The Jaguar C-Type (also called the Jaguar XK120-C) is a racing sports car built by Jaguar and sold from 1951 to 1953. The “C” designation stood for “competition”. The car used the running gear of the contemporary XK120 in a lightweight tubular frame and aerodynamic aluminium body. A total of 52 C-Types were built.
The road-going XK120’s 3.4-litre twin-cam, straight-6 engine produced between 160 and 180 bhp. The version in the C-Type was originally tuned to around 205 bhp. Later C-Types were more powerful, using triple twin-choke Weber carburettors and high-lift camshafts. They were also lighter, and from 1952 braking performance was improved by disc brakes on all four wheels. The lightweight, multi-tubular, triangulated frame was designed by Bob Knight. The aerodynamic body was designed by Malcolm Sayer. Made of aluminium in the barchetta style, it was devoid of road-going items such as carpets, weather equipment and exterior door handles.
The C-Type was successful in racing, most notably at the Le Mans 24 hours race, which it won twice.
In 1951 the car won at its first attempt. The factory entered three, whose driver pairings were Stirling Moss and Jack Fairman, Leslie Johnson and 3-times Mille Miglia winner Clemente Biondetti, and the eventual winners, Peter Walker and Peter Whitehead. The Walker/Whitehead car was the only factory entry to finish, the other two retiring with lack of oil pressure. A privately entered XK120, owned by Robert Lawrie, co-driven by Ivan Waller, also completed the race, finishing 11th.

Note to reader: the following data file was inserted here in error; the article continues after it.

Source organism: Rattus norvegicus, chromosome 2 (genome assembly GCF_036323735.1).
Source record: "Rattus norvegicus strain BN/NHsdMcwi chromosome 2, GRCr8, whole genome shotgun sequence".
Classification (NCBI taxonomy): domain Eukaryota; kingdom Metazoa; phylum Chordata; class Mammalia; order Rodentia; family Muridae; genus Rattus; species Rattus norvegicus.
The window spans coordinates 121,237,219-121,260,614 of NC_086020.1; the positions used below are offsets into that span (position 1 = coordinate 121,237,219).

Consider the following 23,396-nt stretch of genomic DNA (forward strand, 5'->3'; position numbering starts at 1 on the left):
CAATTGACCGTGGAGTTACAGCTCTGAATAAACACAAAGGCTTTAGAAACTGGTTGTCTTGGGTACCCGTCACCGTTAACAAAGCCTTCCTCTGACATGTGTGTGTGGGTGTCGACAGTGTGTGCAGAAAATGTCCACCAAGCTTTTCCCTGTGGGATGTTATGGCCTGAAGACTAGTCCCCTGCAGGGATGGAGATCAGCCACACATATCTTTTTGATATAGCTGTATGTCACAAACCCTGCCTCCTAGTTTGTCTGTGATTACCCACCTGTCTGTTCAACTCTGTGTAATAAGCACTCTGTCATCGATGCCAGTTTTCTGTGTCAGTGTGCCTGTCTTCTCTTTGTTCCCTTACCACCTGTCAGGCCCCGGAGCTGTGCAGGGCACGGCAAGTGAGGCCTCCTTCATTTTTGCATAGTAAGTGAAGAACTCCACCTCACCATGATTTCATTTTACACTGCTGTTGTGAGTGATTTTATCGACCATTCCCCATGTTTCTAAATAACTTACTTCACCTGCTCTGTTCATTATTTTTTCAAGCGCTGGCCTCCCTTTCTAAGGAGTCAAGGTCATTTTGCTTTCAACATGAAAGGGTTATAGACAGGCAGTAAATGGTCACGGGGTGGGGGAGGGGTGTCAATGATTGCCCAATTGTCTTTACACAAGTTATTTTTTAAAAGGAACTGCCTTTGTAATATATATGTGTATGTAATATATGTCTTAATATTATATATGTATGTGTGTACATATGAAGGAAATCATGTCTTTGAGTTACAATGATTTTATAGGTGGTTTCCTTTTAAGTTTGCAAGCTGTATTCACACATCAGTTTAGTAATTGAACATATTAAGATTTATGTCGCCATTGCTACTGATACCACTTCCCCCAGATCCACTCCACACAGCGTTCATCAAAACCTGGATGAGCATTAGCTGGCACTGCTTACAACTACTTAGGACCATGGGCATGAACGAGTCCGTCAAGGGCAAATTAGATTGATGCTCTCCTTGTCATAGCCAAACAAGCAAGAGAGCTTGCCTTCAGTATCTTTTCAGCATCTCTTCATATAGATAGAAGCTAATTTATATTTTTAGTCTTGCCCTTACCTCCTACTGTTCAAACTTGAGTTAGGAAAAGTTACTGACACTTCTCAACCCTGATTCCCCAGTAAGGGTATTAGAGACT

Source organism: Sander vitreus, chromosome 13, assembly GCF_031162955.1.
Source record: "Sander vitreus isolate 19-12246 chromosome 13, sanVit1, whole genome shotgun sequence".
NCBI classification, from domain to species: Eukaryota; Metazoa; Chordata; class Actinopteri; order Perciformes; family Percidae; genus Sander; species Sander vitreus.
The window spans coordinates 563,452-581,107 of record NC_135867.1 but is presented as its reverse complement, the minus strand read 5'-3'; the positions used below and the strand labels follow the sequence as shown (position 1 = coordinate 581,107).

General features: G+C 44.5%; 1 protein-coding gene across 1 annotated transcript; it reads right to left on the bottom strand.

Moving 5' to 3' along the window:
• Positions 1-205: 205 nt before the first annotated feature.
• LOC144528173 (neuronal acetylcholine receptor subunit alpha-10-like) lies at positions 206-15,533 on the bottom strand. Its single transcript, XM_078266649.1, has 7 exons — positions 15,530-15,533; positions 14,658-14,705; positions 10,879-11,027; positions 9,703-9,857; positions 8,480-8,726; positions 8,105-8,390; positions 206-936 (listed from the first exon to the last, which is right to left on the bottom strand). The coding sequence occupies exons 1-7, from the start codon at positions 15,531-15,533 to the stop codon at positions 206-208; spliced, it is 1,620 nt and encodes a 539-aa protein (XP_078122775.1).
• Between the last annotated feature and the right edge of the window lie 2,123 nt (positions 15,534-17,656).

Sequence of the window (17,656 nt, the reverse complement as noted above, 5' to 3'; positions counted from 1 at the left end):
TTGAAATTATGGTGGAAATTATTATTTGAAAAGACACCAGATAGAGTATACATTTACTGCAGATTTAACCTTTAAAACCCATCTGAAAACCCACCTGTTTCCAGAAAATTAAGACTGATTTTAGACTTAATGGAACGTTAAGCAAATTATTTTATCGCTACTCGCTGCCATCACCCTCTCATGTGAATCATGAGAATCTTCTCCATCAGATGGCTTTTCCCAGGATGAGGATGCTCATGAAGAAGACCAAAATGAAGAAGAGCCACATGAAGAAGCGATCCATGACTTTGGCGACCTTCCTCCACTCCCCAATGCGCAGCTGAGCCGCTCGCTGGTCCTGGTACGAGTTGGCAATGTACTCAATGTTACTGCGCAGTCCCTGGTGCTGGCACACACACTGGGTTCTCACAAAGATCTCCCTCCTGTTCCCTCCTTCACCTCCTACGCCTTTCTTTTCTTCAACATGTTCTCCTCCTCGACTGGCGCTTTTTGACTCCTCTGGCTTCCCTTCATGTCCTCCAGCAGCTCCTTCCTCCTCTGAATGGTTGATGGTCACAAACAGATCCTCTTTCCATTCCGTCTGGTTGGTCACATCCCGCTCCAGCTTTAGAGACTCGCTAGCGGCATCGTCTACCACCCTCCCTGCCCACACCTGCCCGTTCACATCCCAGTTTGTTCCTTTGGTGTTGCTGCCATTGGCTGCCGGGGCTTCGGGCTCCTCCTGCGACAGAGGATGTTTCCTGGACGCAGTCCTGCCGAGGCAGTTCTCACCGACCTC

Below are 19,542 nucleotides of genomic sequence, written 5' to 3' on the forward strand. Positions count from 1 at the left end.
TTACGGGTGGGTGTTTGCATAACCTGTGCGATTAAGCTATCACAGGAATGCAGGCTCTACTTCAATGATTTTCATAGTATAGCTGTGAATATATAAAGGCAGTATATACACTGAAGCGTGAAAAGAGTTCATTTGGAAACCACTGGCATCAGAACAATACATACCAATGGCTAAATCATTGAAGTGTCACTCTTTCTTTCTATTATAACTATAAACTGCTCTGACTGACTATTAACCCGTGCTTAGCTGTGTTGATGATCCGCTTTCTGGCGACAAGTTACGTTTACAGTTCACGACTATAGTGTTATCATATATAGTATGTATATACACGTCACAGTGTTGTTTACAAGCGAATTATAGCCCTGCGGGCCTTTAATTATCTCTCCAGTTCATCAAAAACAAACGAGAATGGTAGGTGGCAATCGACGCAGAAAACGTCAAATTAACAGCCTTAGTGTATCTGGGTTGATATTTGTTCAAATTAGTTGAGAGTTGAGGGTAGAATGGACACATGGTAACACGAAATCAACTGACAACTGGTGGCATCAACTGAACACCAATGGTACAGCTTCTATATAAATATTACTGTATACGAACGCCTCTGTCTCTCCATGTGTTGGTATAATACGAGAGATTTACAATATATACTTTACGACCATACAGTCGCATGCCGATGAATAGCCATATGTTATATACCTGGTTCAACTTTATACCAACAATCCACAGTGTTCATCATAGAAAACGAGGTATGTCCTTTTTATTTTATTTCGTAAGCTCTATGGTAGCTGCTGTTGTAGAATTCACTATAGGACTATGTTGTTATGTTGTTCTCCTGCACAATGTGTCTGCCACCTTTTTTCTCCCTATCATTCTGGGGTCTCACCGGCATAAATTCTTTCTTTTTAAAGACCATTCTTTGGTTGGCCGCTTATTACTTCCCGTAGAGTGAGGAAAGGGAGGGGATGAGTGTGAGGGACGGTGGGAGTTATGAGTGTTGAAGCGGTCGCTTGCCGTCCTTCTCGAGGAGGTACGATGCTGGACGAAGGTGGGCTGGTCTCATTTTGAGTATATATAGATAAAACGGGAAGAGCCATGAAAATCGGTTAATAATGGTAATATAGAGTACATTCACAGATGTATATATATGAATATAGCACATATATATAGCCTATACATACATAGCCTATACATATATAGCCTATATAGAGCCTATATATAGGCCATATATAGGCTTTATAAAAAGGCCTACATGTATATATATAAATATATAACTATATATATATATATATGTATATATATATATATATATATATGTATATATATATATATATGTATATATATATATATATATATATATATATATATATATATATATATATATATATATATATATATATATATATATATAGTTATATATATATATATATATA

In 1952 Jaguar, worried by a report about the speed of the Mercedes-Benz 300SLs that would run at Le Mans, modified the C-Type’s aerodynamics to increase the top speed. However, the consequent rearrangement of the cooling system made the car vulnerable to overheating. All three retired from the race.
In 1953 a Jaguar C-Type won again. This time the body was in thinner, lighter aluminium and the original twin H8 sand cast SU carburettors were replaced by three DCO3 40mm Webers, which helped boost power to 220 bhp. The most significant change to the cars was the switch to disc brakes. Duncan Hamilton and Tony Rolt won the race at 105.85 mph, the first time Le Mans had been won at an average of over 100 miles per hour.
1954, the C-Type’s final year at Le Mans, saw a fourth place by the Ecurie Francorchamps entry driven by Roger Laurent and Jacques Swaters.
1952 Jaguar C-Type XKC 029
XKC 029 was originally exported via the Californian Jaguar dealer Hornburg to Mexico. It ran in both the 1953 and 1954 Carrera Panamericana races with sponsorship from the state of Mexico ‘Estado de Mexico’ in 1953 and ‘Veracruz’ in 1954, making it the only Jaguar C-Type to have competed on the original Carrera Panamericana. The driver for both years was local legend ‘Paco’ Ibarra and in 1954 he was partnered by Nickey Pinal.
XKC 029 subsequently returned to the UK and was owned by one family for some thirty years.
Highly original throughout, XKC 029 has been returned to its 1954 livery and, as you can see from the photos, looks fabulous. It caused a stir at the 2010 Goodwood Festival of Speed where it was demonstrated on behalf of the owner. It was then invited that August to attend The Quail in California where it won its class.
The 1952 Jaguar C-Type XKC 029 was sold by London-based historic automobile dealer, Fiskens (www.fiskens.com). They currently offer C-Type XKC 030, called the “most competitively campaigned C-type ever and, quite possibly, that of all Jaguars.”